Schoenfeld’s residuals for the continuous predictor age (top) and the categorized predictor PRS (bottom). Table S1. Demographic and clinical characteristics of PRS groups. Table S2. Demographic and clinical characteristics of age groups. Fig. S2. Age density distribution for PRS groups. Table S3. Breast Cancer specific hazard ratios with main effects for age and PRS-groups. Table S4. Descriptive statistics for 3- and 5-year PRSage-mInc and age-mInc distributions. Table S5. Three-year PRSage-mInc: number (proportions) above 0.5, 1, and 1.5% thresholds. Table S6. Three-year age_mInc: number (proportions) above 0.5, 1, and 1.5% thresholds. Table S7. Five-year PRSage-mInc: number (proportions) above 0.5, 1, and 1.5% thresholds. Table S8. Five-year age_mInc: number (proportions) above 0.5, 1, and 1.5% thresholds. Table S9. Three-year observed cumulative incidence and PRSage_mInc per 1000 women. Table S10. Five-year observed cumulative incidence and PRSage_mInc per 1000 women. Table S11. Three-year observed cumulative incidence and PRSage_mInc per 1000 women for the lowest 0–25%, highest 75–100%, and top 5% PRS groups. Table S12. Five-year observed cumulative incidence and PRSage_mInc per 1000 women for the lowest 0–25%, highest 75–100%, and top 5% PRS groups. Table S13. Reclassification tables of women with 1% 3-year risk threshold. Table S14. Reclassifications in women with 1% 5-year risk threshold.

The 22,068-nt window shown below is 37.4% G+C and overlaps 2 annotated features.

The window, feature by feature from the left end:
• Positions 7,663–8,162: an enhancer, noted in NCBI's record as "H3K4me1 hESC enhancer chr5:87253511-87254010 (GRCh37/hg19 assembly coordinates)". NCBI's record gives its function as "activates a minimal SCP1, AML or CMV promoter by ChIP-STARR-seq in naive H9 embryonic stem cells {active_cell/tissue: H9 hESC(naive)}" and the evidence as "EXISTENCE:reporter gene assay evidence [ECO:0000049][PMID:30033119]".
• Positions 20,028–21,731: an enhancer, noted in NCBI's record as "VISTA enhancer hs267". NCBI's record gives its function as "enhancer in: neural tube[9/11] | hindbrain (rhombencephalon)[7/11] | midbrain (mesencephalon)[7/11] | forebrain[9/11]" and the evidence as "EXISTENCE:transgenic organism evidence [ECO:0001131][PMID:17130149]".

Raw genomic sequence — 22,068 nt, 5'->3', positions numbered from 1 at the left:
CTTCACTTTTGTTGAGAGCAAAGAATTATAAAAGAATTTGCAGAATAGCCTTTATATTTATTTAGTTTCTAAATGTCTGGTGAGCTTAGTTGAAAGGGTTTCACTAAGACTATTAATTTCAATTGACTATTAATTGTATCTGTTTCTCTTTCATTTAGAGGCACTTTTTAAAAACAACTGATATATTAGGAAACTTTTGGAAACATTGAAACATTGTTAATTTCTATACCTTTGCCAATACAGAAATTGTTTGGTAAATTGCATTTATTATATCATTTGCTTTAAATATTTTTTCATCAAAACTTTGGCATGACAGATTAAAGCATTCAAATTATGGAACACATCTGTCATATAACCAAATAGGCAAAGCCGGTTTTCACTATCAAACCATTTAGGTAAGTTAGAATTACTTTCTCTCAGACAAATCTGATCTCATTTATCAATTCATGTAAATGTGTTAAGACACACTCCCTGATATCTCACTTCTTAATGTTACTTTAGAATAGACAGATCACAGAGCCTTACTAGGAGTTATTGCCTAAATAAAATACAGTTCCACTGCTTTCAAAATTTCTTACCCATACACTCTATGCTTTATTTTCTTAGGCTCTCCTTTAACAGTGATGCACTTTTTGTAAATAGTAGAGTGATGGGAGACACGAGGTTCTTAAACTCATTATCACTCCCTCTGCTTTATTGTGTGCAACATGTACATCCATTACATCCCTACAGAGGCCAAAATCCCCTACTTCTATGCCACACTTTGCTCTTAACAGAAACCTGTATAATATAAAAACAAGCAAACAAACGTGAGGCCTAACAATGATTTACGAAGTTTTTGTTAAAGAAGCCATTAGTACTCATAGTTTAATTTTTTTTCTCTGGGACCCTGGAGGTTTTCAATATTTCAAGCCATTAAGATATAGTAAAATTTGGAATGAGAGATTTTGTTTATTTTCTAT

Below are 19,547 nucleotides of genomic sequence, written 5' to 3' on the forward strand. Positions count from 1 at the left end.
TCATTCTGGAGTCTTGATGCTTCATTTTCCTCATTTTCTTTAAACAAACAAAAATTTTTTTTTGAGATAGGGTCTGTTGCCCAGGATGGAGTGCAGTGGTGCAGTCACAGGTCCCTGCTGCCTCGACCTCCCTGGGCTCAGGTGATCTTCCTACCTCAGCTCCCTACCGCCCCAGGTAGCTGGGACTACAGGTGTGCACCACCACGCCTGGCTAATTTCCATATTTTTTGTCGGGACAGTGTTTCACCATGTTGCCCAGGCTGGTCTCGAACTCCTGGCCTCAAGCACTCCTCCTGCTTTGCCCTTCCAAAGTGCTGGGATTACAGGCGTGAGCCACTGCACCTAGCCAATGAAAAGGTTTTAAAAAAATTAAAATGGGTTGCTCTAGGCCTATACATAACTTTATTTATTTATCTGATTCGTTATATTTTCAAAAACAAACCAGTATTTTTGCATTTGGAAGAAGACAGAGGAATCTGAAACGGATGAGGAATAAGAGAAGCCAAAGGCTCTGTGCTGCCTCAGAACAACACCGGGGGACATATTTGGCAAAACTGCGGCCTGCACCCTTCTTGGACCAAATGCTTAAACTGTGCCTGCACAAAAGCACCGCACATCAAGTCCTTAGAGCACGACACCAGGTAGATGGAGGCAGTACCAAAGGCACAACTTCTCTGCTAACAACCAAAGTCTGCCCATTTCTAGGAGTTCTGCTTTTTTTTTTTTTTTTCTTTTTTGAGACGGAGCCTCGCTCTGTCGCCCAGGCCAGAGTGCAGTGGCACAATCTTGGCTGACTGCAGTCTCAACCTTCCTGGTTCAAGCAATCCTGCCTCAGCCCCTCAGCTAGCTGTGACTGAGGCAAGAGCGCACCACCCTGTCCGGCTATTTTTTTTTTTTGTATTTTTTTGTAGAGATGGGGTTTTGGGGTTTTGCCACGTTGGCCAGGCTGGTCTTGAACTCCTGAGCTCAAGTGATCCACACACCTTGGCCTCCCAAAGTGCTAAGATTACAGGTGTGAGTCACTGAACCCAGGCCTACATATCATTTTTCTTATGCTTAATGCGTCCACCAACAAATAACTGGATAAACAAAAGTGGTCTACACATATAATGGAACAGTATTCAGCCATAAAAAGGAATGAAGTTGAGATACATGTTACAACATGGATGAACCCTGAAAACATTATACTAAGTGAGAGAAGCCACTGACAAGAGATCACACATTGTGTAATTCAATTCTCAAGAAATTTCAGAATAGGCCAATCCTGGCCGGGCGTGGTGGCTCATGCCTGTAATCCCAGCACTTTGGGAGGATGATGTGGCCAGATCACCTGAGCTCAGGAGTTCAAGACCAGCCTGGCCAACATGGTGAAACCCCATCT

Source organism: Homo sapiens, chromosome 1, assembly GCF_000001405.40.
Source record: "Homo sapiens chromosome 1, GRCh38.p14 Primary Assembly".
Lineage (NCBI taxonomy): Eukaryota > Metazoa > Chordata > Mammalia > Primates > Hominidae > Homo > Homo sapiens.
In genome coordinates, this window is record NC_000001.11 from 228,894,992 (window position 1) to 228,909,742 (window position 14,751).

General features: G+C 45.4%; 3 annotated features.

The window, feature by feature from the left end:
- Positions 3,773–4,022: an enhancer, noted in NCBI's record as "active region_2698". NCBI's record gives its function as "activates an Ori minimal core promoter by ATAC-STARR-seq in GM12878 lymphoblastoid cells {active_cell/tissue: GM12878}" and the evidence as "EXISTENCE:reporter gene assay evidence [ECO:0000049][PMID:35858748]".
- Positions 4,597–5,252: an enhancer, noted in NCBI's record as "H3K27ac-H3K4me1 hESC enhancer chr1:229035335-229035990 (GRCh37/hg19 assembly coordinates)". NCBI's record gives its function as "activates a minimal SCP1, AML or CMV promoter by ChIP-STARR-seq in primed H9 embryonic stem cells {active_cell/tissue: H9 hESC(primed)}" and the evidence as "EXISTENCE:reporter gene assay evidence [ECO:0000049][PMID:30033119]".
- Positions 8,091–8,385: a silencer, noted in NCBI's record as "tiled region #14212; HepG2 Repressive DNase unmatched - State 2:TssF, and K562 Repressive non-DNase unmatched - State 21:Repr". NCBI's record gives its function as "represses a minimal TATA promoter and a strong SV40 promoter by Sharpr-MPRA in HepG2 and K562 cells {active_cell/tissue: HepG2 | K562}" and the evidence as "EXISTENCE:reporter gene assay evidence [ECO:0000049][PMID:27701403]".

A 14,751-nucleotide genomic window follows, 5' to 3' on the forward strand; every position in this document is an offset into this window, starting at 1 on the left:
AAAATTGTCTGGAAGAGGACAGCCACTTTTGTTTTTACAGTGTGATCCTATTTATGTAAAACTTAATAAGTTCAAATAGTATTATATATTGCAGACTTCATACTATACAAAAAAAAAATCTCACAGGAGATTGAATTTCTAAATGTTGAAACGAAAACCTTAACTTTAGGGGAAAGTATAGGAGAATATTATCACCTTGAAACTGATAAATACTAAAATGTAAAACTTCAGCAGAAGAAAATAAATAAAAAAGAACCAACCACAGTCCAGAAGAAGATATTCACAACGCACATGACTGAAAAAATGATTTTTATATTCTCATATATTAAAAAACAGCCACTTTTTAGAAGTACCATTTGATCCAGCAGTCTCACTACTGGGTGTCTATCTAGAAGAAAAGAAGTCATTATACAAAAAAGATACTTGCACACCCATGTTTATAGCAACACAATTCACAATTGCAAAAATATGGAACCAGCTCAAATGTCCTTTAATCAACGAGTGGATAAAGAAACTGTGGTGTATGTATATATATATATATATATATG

Rights and permissions

Open Access This article is licensed under a Creative Commons Attribution 4.0 International License, which permits use, sharing, adaptation, distribution and reproduction in any medium or format, as long as you give appropriate credit to the original author(s) and the source, provide a link to the Creative Commons licence, and indicate if changes were made. The images or other third party material in this article are included in the article's Creative Commons licence, unless indicated otherwise in a credit line to the material. If material is not included in the article's Creative Commons licence and your intended use is not permitted by statutory regulation or exceeds the permitted use, you will need to obtain permission directly from the copyright holder. To view a copy of this licence, visit The Creative Commons Public Domain Dedication waiver ( applies to the data made available in this article, unless otherwise stated in a credit line to the data.

Reprints and Permissions

About this article

Verify currency and authenticity via CrossMark

Cite this article

Olsen, M., Fischer, K., Bossuyt, P.M. et al. Evaluating the prognostic performance of a polygenic risk score for breast cancer risk stratification. BMC Cancer 21, 1351 (2021).

Download citation

  • Received:

  • Accepted:

  • Published:

  • DOI:


  • Prognostic
  • Breast cancer
  • Polygenic risk score
  • Precision screening
  • Risk stratification
  • Medical test evaluation
  • Biomarker evaluation
  • Performance measures